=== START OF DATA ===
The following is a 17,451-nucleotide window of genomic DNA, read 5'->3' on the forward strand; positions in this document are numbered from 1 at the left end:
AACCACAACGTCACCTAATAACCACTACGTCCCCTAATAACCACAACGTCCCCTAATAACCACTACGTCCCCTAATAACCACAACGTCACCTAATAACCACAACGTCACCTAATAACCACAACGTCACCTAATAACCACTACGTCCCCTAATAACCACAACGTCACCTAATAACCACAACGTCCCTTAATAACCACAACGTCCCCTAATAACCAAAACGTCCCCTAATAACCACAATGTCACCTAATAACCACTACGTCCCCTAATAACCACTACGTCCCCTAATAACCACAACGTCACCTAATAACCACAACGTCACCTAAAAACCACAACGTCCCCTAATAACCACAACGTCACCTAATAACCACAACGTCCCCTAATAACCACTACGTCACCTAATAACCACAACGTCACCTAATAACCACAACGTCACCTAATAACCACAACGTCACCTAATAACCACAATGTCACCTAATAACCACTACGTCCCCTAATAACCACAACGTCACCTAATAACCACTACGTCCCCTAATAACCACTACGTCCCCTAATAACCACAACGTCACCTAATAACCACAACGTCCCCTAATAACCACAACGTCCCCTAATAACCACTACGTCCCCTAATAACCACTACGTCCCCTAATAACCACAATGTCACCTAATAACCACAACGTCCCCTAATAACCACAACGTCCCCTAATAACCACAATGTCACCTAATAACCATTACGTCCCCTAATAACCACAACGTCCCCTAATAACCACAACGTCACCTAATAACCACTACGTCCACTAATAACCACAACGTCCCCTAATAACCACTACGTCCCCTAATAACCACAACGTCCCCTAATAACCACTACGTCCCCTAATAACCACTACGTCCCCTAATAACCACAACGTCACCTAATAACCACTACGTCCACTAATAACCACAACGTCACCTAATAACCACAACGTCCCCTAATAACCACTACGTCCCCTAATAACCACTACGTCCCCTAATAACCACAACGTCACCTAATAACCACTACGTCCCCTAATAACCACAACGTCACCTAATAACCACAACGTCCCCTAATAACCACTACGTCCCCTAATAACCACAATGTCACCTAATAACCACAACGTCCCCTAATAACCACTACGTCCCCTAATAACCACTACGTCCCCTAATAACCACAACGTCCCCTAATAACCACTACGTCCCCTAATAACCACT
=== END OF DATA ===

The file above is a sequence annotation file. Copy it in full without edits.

The following is a 17,451-nucleotide window of genomic DNA, read 5'->3' on the forward strand; positions in this document are numbered from 1 at the left end:
AACCACAACGTCACCTAATAACCACTACGTCCCCTAATAACCACAACGTCCCCTAATAACCACTACGTCCCCTAATAACCACAACGTCACCTAATAACCACAACGTCACCTAATAACCACAACGTCACCTAATAACCACTACGTCCCCTAATAACCACAACGTCACCTAATAACCACAACGTCCCTTAATAACCACAACGTCCCCTAATAACCAAAACGTCCCCTAATAACCACAATGTCACCTAATAACCACTACGTCCCCTAATAACCACTACGTCCCCTAATAACCACAACGTCACCTAATAACCACAACGTCACCTAAAAACCACAACGTCCCCTAATAACCACAACGTCACCTAATAACCACAACGTCCCCTAATAACCACTACGTCACCTAATAACCACAACGTCACCTAATAACCACAACGTCACCTAATAACCACAACGTCACCTAATAACCACAATGTCACCTAATAACCACTACGTCCCCTAATAACCACAACGTCACCTAATAACCACTACGTCCCCTAATAACCACTACGTCCCCTAATAACCACAACGTCACCTAATAACCACAACGTCCCCTAATAACCACAACGTCCCCTAATAACCACTACGTCCCCTAATAACCACTACGTCCCCTAATAACCACAATGTCACCTAATAACCACAACGTCCCCTAATAACCACAACGTCCCCTAATAACCACAATGTCACCTAATAACCATTACGTCCCCTAATAACCACAACGTCCCCTAATAACCACAACGTCACCTAATAACCACTACGTCCACTAATAACCACAACGTCCCCTAATAACCACTACGTCCCCTAATAACCACAACGTCCCCTAATAACCACTACGTCCCCTAATAACCACTACGTCCCCTAATAACCACAACGTCACCTAATAACCACTACGTCCACTAATAACCACAACGTCACCTAATAACCACAACGTCCCCTAATAACCACTACGTCCCCTAATAACCACTACGTCCCCTAATAACCACAACGTCACCTAATAACCACTACGTCCCCTAATAACCACAACGTCACCTAATAACCACAACGTCCCCTAATAACCACTACGTCCCCTAATAACCACAATGTCACCTAATAACCACAACGTCCCCTAATAACCACTACGTCCCCTAATAACCACTACGTCCCCTAATAACCACAACGTCCCCTAATAACCACTACGTCCCCTAATAACCACT